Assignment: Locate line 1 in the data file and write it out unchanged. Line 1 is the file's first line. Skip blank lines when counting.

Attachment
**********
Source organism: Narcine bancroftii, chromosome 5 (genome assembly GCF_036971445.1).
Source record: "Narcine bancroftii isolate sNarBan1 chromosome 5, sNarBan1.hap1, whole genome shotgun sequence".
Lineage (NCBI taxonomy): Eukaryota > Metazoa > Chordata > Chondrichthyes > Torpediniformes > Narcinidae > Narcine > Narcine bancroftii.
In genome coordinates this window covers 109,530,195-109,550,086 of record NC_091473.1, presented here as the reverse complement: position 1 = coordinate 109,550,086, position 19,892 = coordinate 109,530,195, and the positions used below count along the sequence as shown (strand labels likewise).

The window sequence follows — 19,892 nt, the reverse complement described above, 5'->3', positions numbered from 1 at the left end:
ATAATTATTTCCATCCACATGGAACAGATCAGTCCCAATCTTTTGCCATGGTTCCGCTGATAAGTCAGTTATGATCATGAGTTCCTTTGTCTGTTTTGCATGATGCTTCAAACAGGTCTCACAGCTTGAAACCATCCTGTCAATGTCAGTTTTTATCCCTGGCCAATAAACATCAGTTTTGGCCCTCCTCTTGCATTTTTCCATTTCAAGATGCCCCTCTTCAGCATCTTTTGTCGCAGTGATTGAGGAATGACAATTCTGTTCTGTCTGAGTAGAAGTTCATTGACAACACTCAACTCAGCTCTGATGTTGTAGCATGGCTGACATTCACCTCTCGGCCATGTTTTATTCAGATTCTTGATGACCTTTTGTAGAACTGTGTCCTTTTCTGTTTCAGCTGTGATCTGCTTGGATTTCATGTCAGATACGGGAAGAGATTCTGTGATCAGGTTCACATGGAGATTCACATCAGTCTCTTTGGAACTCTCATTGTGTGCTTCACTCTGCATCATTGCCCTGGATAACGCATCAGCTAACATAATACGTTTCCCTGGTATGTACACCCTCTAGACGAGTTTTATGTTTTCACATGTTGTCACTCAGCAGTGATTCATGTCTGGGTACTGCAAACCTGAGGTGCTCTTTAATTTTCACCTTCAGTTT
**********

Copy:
Source organism: Narcine bancroftii, chromosome 5 (genome assembly GCF_036971445.1).